By Zoë Goetzmann
Artist Spotlight – Interview with James Robert Morrison
This week on Cosimo Studio Tours, we head down to James Robert Morrison’s studio in southeast London. Born in Elgin, Scotland, James is an artist whose artwork stems from personal experience.
The artist aims to reflect on the pivotal experience of discovering an individual’s sexuality and the journey that they must take when it comes to understanding, accepting, and valuing it.
His pencil and cigarette paper, or ‘Fag Series’, entitled ‘There’s Never More Than a Fag Paper Between Them’, engages directly with the subject matter through which he depicts and captures LGBTQ plus couples and intimate yet tender moments.
In this interview, we speak all about his process, his delicate drawn creations, representation, queer artistic perspective, working in the commercial gallery and government art sectors, as well as how emerging artists can build and shape their professional careers.
You can listen to the full interview on our podcast here.
Zoë: Thank you, James, for being here and taking the time to speak with me.
James: Yeah, thanks. No problem. It’s nice to have you.
Zoë: I’m so excited because we’ve known each other through art world events, and I really admire your work. I got to see your previous work, so I’m excited to speak about where you are now.
So, to delve in, I like to start each interview by asking about an artist’s story. Essentially, how did you get into this career? How did you choose to become an artist?
James: So both my sister and I are kind of the creative people in our family. She’s two years older than me, and we’re also very close. I think growing up, she kind of encouraged me to be creative.
Then in primary school, an art teacher must have said to me, “You know, you’re good at drawing or something.” When someone tells you that you’re good at something that you actually like doing, it kind of makes it even better.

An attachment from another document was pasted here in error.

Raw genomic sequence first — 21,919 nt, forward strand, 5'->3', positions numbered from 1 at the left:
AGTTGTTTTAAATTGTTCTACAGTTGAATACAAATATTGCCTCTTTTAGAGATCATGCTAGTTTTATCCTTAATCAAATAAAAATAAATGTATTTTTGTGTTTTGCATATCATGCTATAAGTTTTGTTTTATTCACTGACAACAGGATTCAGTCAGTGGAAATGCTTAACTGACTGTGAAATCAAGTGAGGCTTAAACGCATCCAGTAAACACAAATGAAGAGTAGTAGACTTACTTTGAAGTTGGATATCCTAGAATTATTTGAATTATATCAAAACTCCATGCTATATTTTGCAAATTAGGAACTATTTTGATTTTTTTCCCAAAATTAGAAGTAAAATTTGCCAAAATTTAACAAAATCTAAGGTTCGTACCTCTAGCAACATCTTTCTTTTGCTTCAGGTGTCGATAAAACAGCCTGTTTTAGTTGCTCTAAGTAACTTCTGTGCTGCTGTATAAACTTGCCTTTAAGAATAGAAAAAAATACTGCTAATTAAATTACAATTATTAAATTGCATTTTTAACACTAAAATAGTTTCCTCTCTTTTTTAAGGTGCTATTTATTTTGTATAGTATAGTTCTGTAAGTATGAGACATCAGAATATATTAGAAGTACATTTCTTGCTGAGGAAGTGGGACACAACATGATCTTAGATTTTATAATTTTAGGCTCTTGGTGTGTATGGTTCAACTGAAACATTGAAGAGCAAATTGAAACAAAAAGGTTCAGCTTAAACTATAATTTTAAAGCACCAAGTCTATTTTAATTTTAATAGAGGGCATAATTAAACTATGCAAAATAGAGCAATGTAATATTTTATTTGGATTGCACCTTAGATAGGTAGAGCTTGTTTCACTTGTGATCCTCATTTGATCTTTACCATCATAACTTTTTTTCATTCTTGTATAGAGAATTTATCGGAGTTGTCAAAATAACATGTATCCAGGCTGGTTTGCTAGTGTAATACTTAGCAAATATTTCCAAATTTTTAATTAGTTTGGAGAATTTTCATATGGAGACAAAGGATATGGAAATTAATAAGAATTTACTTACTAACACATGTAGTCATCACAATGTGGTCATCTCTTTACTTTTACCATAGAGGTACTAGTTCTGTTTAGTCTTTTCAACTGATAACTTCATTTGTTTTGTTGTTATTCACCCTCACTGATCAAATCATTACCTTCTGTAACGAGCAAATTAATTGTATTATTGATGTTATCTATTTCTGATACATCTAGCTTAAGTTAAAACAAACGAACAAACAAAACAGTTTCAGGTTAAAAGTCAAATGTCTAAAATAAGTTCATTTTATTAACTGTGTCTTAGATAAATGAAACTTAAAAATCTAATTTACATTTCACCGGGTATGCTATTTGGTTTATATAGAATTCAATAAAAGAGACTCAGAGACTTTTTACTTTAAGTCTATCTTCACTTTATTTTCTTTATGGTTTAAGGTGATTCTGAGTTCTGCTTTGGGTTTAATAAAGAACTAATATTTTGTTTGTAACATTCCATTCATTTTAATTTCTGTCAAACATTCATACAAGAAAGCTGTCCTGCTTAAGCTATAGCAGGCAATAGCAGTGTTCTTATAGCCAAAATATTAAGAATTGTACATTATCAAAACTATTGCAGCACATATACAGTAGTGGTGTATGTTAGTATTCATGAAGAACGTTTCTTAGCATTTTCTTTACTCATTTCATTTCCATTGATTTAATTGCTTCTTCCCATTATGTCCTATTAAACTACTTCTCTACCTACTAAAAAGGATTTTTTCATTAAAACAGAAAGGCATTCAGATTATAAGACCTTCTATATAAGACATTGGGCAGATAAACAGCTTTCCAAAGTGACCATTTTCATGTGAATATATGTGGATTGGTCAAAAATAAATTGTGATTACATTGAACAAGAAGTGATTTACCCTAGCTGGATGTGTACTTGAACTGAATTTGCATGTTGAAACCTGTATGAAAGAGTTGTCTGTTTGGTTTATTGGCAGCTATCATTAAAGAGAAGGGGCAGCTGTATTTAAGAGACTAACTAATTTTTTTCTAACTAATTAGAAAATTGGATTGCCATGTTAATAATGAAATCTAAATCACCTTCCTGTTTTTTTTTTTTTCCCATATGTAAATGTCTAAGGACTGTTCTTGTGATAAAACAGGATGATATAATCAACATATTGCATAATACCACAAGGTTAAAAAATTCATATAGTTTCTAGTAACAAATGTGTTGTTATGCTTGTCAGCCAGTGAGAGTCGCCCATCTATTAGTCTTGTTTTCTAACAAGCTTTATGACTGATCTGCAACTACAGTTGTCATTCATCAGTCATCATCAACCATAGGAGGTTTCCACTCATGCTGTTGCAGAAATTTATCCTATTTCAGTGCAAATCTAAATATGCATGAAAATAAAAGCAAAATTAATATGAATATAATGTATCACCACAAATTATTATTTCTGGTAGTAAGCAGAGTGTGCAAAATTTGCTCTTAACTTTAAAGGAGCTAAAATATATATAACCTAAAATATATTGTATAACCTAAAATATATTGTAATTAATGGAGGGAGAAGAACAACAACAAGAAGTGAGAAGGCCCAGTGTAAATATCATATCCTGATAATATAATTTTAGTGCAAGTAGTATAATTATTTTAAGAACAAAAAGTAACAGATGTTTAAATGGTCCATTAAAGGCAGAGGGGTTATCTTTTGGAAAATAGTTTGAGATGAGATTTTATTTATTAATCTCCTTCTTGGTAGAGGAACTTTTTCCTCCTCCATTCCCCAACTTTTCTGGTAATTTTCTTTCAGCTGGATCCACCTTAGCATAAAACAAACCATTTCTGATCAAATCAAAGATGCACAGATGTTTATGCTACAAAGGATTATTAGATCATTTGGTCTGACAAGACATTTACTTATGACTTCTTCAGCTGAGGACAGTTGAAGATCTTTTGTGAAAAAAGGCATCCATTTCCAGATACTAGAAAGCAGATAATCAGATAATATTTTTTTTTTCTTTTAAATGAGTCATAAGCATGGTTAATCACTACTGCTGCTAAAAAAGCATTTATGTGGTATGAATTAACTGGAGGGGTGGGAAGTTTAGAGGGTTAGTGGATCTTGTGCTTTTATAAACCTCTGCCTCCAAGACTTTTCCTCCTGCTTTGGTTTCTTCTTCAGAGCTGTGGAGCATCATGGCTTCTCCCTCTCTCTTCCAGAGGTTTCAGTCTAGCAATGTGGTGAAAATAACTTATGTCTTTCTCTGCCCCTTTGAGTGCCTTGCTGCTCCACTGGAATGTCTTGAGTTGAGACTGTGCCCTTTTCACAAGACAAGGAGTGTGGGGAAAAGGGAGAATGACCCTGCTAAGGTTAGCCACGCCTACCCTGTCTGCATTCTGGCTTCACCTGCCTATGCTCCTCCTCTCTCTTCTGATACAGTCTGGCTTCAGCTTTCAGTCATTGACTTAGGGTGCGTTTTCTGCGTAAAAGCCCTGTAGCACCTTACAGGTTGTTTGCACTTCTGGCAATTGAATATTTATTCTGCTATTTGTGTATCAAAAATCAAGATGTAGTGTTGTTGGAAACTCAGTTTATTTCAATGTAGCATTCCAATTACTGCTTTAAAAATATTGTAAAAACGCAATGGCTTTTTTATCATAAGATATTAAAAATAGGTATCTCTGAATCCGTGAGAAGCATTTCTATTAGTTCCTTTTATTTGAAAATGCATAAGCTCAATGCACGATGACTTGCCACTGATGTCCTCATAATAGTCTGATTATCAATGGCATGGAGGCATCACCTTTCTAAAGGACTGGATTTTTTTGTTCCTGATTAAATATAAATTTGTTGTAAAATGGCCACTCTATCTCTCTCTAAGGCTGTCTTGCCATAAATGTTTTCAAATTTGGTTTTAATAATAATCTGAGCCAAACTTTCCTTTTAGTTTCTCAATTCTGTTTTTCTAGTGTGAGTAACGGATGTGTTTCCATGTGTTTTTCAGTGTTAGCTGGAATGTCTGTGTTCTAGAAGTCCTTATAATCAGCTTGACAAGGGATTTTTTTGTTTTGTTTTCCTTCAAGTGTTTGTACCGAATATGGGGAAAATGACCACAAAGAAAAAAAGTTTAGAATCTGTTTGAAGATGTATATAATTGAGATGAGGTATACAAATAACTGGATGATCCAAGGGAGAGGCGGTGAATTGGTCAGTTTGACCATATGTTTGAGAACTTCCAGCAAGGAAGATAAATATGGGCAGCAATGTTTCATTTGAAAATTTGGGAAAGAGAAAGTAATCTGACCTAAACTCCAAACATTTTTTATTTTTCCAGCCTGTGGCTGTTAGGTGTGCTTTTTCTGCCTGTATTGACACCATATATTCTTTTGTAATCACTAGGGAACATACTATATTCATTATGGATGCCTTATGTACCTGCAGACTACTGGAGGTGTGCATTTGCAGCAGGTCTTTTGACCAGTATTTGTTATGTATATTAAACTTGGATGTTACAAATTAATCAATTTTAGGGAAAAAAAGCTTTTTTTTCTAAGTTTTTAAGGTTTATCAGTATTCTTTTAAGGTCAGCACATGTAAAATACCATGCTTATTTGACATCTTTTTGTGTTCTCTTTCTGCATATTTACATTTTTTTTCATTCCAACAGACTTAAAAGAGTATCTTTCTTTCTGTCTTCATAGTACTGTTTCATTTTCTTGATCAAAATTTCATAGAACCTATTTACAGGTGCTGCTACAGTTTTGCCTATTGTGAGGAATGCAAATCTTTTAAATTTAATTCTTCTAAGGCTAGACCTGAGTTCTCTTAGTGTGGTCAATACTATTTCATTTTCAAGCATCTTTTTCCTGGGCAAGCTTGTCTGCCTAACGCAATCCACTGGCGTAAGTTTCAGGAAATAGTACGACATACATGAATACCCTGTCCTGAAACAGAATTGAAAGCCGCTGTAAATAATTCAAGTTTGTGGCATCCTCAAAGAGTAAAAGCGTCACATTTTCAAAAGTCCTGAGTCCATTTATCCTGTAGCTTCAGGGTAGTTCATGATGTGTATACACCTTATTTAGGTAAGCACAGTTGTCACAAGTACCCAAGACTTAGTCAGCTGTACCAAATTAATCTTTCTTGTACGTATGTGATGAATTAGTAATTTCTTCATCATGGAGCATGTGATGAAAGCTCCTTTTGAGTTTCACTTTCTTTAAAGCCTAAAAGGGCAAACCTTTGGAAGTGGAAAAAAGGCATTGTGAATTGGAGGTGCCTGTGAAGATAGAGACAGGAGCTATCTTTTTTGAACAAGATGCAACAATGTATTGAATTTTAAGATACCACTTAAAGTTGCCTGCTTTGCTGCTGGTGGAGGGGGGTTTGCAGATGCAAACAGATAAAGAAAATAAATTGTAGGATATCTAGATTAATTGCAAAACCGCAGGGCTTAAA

So then in secondary school, I studied art. I chose to do Scotland standard grade, which is like GCSE, and I also did higher, which is like A-level, which I really enjoyed.
They were also really encouraging. I knew I wanted to go to university, and I knew it was art school I wanted to go to, but I don’t think I ever said out loud to anyone that I wanted to be an artist.
I probably said graphic designer because there were more job opportunities and my mom would have been less concerned about me being a graphic designer than an artist.
Then I went off to study straight from high school and did my degree in Fine Art at Gray’s School of Art in Aberdeen. In Scotland, it’s slightly different than London.
So your first year, you do kind of everything: painting, sculpture, printmaking, graphic design, textiles, and product design.
Then at the end of the first year, you specialize in something for the next three years. For me, I’d always wanted to do painting. The painting course is the most popular, and you might not get it, but luckily, I got it. I did painting for three years.